Here's a real estate reprieve for homeowners who've been to hell and back with foundation problems: an unfolding modular house. Italian architect Renato Vidal partnered with Area Legno to manufacture "M.A.DI," a tiny home that makes putting down your roots infinitely easier.
For starters, the small, eco-friendly modular homes can be temporarily erected without a foundation, but a screw pile anchoring system can be utilized if needed. In either case, the construction leaves no environmental footprint. The entire setup only requires two to three people and takes between six and seven hours to complete, and it can be move-in ready in just two days.
Once a M.A.DI structure reaches the setup site, a crane hoists the home up from its roof, vertically unfolding the frame. Afterwards the interior structures and electrical systems are added to the mix, resulting in a surprisingly sleek, modern pop-up home. If you're hit with a sudden yearning to pack up shop and change locations on a whim, M.A.DI can totally handle that as well as its folding capabilities make deconstructing and moving the structure extremely easy.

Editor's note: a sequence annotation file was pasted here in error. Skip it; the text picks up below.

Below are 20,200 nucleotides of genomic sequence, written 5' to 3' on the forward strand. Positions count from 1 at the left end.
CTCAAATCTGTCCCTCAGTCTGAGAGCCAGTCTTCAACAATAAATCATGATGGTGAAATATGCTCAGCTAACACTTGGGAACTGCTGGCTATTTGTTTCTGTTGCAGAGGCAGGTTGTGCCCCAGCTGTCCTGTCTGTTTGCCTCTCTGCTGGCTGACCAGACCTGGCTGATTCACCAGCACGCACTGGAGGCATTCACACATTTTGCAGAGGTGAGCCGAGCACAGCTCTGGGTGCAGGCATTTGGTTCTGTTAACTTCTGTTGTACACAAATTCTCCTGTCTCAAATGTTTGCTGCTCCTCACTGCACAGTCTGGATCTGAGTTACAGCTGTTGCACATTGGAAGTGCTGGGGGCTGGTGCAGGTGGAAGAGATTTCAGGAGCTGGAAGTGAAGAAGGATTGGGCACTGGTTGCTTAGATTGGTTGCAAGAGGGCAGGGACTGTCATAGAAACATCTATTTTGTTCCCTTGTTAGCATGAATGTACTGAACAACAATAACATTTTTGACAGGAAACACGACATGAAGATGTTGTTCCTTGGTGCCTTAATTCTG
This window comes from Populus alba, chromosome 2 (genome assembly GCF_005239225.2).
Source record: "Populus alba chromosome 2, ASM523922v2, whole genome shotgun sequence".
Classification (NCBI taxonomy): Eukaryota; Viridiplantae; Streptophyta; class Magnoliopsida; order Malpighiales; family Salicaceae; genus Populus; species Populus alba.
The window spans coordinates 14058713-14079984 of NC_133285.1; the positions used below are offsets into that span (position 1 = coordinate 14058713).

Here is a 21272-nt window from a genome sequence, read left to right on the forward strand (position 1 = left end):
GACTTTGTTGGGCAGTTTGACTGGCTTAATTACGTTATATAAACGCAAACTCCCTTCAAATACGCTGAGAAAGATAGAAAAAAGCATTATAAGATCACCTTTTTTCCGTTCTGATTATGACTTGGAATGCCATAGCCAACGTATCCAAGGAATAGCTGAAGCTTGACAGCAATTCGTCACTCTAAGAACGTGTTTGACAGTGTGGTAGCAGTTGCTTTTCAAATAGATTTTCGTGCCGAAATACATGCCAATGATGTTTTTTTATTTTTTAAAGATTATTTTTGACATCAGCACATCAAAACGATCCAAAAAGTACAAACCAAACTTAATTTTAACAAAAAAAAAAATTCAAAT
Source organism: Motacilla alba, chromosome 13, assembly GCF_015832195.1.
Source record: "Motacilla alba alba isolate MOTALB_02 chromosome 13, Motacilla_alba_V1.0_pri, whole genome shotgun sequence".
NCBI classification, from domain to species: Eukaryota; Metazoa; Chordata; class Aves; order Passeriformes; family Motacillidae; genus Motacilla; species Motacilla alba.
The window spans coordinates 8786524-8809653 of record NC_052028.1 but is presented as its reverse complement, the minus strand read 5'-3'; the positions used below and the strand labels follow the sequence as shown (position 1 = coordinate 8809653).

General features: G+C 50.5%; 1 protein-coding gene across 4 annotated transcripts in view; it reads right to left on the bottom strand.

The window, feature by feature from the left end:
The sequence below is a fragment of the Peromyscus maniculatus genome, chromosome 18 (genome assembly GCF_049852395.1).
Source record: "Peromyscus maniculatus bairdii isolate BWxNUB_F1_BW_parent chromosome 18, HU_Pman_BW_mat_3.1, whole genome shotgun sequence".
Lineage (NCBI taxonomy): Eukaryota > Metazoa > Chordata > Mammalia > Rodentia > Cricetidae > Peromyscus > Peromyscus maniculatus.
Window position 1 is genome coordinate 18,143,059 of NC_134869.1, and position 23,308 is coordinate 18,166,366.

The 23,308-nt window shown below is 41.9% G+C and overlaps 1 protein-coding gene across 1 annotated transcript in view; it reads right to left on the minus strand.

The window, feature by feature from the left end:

In addition to satisfying a sudden case of wanderlust, the flat-pack homes' ease of mobility makes them suitable as private residences, temporary villages for sporting events or as first aid facilities for disaster relief purposes. Each basic model comes equipped with a bathroom, a kitchen, a single stage staircase, mezzanine living space and central air conditioning and heating—plus they're all built to withstand earthquakes.
Designs are sketched 10 days after the sale date and delivered 60 days after, pending acceptance. Prices for the modular homes start at $33,000. M.A.DI buildings come in three primary designs: a 291-square-foot "Single" module; a 603-square-foot "Young" module; and a 904 square-foot "Triple" module. Owners have the option to select custom materials and dimensions or purchase additional modules for extra space.